Working on a technology help desk is equal parts technical ability and equal parts customer service. The individuals that master both are going to be the top performers, every time. The main reason is when people have a technology problem they tend to get a little more freaked out than other types of issues. In addition, this is one of the few problems that will make some call a help line for answers.
For example, when someone’s car breaks down they usually have some indication as to the problem. If they have a flat tire, they know the issue and know exactly what it takes to solve the problem. Whether they do it themselves or not isn’t relevant. They are not worked up as there is no fear of the unknown. They already realize that they are not going to spend an hour on hold followed by someone that is not there trying to walk them through a complicated issue. This at some level puts them at ease.
For this reason, help desk employees should understand what the customer is going through and speak to them like they are human. Too often, large companies try to “dumb down” the help desk technician to a point that he is reading from a script. People pick up on this instantly and it makes them assume the employee is only capable of reading from the script.
I had a very clear experience with a poorly managed help desk just last week. My cable Internet went down so I called the cable company for help. Here are the ways the cable company wasted my time and disappointed me.
Customer Verification: This seems pretty reasonable; they should make sure I’m a customer before they spend any time working on my problem. However, I just called a support number because their service is having a problem. Should it really make a difference if I pay for the service or if I’m at a neighbor’s house? Even beyond that, they asked me to verify my identity using my customer number (does anyone really know their customer number) or my email address (they issue you an email address when you first sign up, and I have never logged into it since). The point is, it took me a while to find this information and it was a complete waste of my time and theirs.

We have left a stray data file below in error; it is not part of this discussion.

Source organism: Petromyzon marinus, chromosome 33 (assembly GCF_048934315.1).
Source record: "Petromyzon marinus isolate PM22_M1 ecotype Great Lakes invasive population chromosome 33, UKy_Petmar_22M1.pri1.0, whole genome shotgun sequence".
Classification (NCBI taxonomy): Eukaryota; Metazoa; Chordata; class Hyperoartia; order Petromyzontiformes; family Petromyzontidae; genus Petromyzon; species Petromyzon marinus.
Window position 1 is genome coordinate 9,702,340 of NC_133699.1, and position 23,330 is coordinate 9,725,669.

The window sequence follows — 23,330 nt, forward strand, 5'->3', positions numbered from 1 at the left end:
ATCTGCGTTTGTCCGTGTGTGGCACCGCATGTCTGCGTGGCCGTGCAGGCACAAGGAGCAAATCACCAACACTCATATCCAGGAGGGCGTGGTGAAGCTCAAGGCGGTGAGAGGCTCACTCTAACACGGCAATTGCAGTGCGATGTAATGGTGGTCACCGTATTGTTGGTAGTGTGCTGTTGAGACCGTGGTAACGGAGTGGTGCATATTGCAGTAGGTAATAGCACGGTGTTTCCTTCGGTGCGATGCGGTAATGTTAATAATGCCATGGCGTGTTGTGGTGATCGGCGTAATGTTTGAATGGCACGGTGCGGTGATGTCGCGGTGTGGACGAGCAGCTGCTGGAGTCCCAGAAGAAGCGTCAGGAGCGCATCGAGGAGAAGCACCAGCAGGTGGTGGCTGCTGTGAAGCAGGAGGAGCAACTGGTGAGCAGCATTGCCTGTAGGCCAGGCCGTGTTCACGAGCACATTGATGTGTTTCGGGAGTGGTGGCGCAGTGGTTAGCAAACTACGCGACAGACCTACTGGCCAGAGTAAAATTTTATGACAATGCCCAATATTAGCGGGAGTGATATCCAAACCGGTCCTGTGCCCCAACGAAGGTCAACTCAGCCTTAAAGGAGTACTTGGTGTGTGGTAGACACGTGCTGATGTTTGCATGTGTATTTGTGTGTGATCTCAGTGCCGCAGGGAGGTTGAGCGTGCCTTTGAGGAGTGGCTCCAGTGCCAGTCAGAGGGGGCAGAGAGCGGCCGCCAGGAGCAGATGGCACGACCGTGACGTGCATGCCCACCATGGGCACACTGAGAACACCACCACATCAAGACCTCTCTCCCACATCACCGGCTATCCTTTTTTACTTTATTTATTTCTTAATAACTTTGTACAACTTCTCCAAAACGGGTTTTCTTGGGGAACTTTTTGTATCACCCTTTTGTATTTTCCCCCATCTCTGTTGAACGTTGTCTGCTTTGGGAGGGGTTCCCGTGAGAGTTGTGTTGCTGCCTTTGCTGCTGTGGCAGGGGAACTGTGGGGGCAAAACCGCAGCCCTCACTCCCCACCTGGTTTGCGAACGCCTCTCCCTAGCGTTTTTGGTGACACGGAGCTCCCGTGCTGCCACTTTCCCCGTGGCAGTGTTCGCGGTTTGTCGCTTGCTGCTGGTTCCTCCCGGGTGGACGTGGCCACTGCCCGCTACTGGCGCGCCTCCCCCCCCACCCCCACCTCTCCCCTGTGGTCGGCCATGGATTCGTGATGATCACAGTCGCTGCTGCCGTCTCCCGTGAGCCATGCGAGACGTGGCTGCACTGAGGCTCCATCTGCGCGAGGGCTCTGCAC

Problem Description: They asked me what the problem is and gave me a speech about how sorry they are that I’m having issues. I explained that there are two PC’s in my home, both are down, and the cable modem is flashing an amber light. Everyone that just read my problem description knows that the problem is either with the cable modem, or with the service itself. Since the modem is rented and supported by them, either way it is a problem on their end. However, the technology help desk technician would not break script for any reason.
Troubleshooting: The troubleshooting was a complete waste of time for both of us. If the cable company really cared about wait times they would put an end to these pointless troubleshooting steps so the technician could get right to the issue. However, that is impossible so here we go…
Reboot My PC: I already told the technician that multiple PCs are down. How could rebooting one machine possible fix the problem? We had to argue about this for a few minutes until I realized that it would be quicker to just reboot.
Reboot the Router: Why? Just because that is the next item on the list. The cable modem is clearly the problem, but we have to reboot my router first. In addition, the individual started asking me questions about the router as if she was going to tell me it is not supported and end the call. I told her the router is whatever you support and I just rebooted it. This caused more arguing and more frustration.
Eventually I got her to look at the service and sure enough, she did some type of reset on her end and everything was back to normal.
People call the technology help desk because they want answers and solutions as quickly as possible. This entire process, including the hold time, took me over an hour to solve a problem with an obvious solution that could have been fixed within 2 minutes.
If you manage a technology help desk, consider letting your technicians do their jobs instead of reading a speech to ever customer that calls. They will solve problems quicker and provide a much better customer experience overall. In addition, since they will spend less time on the phone per call, they can handle more calls. It’s a win-win!